by Jon Mikelonis
In our March 2006 issue, FordMuscle covered the high level
and problems posed by offshoring the manufacture of speed
parts within the article Port
Job. From blatant knock-offs to private labeling to low-level
sub-brands created by reputable names in the industry, US
companies are turning to foreign labor in order to compete.
The strategy is evident at all price points within most product
categories. Employing foreign labor to produce speed parts
destined for our american street machines is a hot debate
between manufacturers and enthusiasts alike. The problem is,
passion and loyalty for American made products can cloud our
ability as consumers to make normal purchasing decisions based
on the basic criteria of a good product, regardless of where
a product is made.
To simplify the "is it right or wrong to buy speed parts
made by cheap foreign labor" dispute, it is helpful to
remove the "Made In America" element from the shopping
experience and focus solely on quality and value when evaluating
any product. By doing this, we place the competitive advantage
back in the court of manufacturers who's research, design,
and marketing, are founded in a keen understanding and close
relationship with us, the enthusiasts. And nobody has the
opportunity to understand enthusiast behavior better than
an American company embedded in the hobby due to that company's
proximity. It is here where the secret to the longevity of
American made speed products exists, which this simple product
category evaluation will expose.
Gauges, more specifically mechanical oil pressure gauges,
are a product
category for which there are numerous contenders in the performance
aftermarket. The theater includes reputable players like Auto Meter
and VDO, private labeling champions like Summit Racing, and
"street" level names like Autogage (an Auto Meter
brand). Rounding out the mix on the high-end is Stewart Warner,
a John Deere supplier. On the low end, America's favorite
retailer, Wal-Mart, has an offering under the Equus name.
So what's the difference between these gauges? Do they all
pressure the same? What would happen if you tried six gauges
different manufacturers on one vehicle? Would the readings
be the same if the conditions were held constant? Other than
size, what makes mechanical oil pressure gauges range in price
from $7.28 all the way up to $49.95? If one eliminates the
gauge itself, what included parts should you be inspecting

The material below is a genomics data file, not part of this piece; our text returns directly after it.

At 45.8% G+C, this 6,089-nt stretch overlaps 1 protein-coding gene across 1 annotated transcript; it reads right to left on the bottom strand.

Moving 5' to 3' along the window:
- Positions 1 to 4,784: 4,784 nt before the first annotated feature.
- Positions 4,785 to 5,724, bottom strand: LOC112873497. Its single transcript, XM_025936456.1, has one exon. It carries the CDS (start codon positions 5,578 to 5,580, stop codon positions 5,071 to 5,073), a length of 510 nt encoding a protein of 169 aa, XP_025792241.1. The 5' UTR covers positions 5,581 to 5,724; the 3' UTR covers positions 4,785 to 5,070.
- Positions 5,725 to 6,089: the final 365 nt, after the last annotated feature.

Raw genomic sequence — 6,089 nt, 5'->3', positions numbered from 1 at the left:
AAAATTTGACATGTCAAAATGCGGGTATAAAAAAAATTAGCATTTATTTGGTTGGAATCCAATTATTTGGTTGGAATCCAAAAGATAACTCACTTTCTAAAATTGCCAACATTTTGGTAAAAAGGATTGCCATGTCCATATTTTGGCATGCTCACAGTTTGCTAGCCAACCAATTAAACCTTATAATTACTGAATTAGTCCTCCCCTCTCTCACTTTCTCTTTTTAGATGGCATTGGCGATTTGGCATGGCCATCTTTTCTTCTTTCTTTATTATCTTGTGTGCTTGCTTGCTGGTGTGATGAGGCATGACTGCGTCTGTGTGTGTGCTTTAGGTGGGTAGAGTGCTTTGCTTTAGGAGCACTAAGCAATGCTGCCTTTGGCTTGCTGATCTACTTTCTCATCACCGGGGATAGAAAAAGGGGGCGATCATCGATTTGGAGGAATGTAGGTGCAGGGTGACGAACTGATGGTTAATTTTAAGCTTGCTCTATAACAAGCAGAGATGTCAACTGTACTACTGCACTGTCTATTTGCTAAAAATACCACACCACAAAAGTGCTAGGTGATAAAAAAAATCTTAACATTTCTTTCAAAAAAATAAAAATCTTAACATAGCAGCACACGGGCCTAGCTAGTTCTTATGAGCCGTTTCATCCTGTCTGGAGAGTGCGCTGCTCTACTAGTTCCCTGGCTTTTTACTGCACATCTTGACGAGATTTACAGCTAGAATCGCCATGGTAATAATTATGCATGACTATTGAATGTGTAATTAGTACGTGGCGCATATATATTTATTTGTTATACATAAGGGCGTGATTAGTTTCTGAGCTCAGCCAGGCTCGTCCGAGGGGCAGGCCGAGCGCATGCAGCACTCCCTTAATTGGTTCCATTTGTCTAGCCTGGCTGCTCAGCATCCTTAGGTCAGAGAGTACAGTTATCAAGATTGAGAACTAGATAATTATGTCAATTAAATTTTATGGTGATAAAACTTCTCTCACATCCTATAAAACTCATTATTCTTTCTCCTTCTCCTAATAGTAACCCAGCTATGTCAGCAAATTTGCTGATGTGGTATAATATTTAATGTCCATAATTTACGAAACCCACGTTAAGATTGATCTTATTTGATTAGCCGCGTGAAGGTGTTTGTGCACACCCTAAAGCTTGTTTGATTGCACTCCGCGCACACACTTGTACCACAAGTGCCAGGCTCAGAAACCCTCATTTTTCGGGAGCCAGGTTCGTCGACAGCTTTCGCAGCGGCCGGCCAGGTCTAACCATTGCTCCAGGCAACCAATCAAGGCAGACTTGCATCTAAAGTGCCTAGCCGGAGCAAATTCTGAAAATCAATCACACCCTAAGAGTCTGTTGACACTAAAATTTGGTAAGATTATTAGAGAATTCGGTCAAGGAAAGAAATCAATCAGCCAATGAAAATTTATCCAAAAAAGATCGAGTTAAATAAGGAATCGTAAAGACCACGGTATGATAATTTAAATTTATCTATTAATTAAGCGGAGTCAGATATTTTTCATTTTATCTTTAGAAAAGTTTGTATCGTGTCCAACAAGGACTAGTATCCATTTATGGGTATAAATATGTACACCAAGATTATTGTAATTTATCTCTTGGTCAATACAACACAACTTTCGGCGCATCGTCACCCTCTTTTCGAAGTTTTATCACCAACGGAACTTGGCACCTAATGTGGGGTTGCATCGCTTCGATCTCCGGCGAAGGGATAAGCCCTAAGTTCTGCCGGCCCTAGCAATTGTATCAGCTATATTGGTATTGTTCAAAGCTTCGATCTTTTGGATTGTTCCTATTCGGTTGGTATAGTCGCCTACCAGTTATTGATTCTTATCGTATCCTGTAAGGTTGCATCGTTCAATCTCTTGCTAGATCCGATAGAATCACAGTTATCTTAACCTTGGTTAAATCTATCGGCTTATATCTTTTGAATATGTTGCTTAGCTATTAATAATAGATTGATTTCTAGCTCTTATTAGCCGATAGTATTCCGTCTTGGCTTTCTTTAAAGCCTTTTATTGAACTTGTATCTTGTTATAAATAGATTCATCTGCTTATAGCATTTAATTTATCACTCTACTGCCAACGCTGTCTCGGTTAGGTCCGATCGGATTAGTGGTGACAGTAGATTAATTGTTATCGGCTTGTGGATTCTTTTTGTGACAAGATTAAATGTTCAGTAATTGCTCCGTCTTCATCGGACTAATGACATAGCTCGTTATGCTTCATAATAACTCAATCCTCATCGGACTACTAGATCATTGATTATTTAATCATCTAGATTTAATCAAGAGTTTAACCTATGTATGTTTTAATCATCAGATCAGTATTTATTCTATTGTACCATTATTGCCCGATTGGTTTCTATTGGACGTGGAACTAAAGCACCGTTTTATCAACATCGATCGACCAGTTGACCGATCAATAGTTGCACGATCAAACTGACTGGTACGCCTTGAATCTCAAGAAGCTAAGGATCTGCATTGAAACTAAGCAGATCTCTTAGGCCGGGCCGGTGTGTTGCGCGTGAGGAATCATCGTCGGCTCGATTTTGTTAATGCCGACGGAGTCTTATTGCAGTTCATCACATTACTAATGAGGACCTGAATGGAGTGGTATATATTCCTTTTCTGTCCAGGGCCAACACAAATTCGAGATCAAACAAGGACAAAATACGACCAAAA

when determining which gauge to buy? Or simply put, which
manufacturer offers the the best option in terms of the basic
criteria of a good product? We'll answer all of these questions
and more in a simple gauge-by-gauge evaluation from Stewart
Warner, Auto Meter, Autogage, Summit Racing, VDO, and Equus.
Let's get started with the Stewart Warner 114521.
Stewart Warner Mechanical Oil Pressure Gauge
Part No. 114521
Price - $49.95
At the top of the price food chain in our evaluation sits
the Stewart Warner
114521. With little brand recognition at the grass roots level,
this oil pressure gauge could be easily overlooked, even with
its very attractive "face-forward" design. The relatively
high price among the other subjects chosen for this article
raised our expectations and forced us to examine this gauge's
fine details. We even put an anonymous and hypothetical consumer
inquiry into the Stewart Warner tech line. Once connected
we challenged the sales representative to tell us why we should
buy their gauge over a well known Auto Meter Sport-Comp equivalent.
Although it is just ancillary to some, packaging says
a lot about how a company views their own products. Sturdy,
simple, and reminiscent of a pedestal, the Stewart Warner
package showed us they gave a damn about what was inside.
By positioning the representative Stewart Warner gauge
(right) adjacent to the very popular Auto Meter Sport-Comp,
it's clear the Stewart Warner Gauge appears larger even
though they are both 2-5/8" units. The more slender
Stewart Warner bezel makes a significant difference.
After placing our anonymous call into the Stewart Warner
tech line, we were made aware of their "Face-Forward"
design as shown by this photo. The Stewart Warner is
shown at left and an Auto Meter Sport-Comp is shown to
We were impressed with the Stewart Warner up to this point,
however the hardware package showed some shortcomings.
At almost $50.00 we expected more integrated and ergonomic
mounting hardware, like the kind found in Auto Meter brand
Speaking of hardware shortcomings, here we are picking
up one of the extremely tiny irridite nuts we dropped
on the garage floor.
Set adjacent to an Auto Meter gauge (right) within a standard
2-5/8" face plate, you can see that Stewart Warner
doesn't give their mounting hardware the same attention
that Auto Meter does with knurled fingertips nuts and a
correct-appearing mounting bracket.
Stewart Warner bezels are ultrasonically welded to the
casing while others crimp their bezels in place. Since
Stewart Warner has contracts with manufacturers like John
Deere, it is important that their gauges are protected
from moisture and dust. The Stewart Warner is shown here
on the left, note the smooth uncrimped bezel.
Speaking of moisture and dust, take a look at the Stewart
Warner's light cavity. Of the 6 gauges we reviewed, this
was the only one that protected this area with a sealed
The Stewart Warner was the first gauge we connected to
our test mule, Project
MX. First we needed to hook up a steel braided line
from the motor, through the firewall, and into the cab.
Once up to operating temperature and in a Park idle of
1,000 RPM, we took the first reading of our evaluation.
Just a smidgen over 40 psi at 190 degrees. Not bad for
a 351C with an original bottom-end.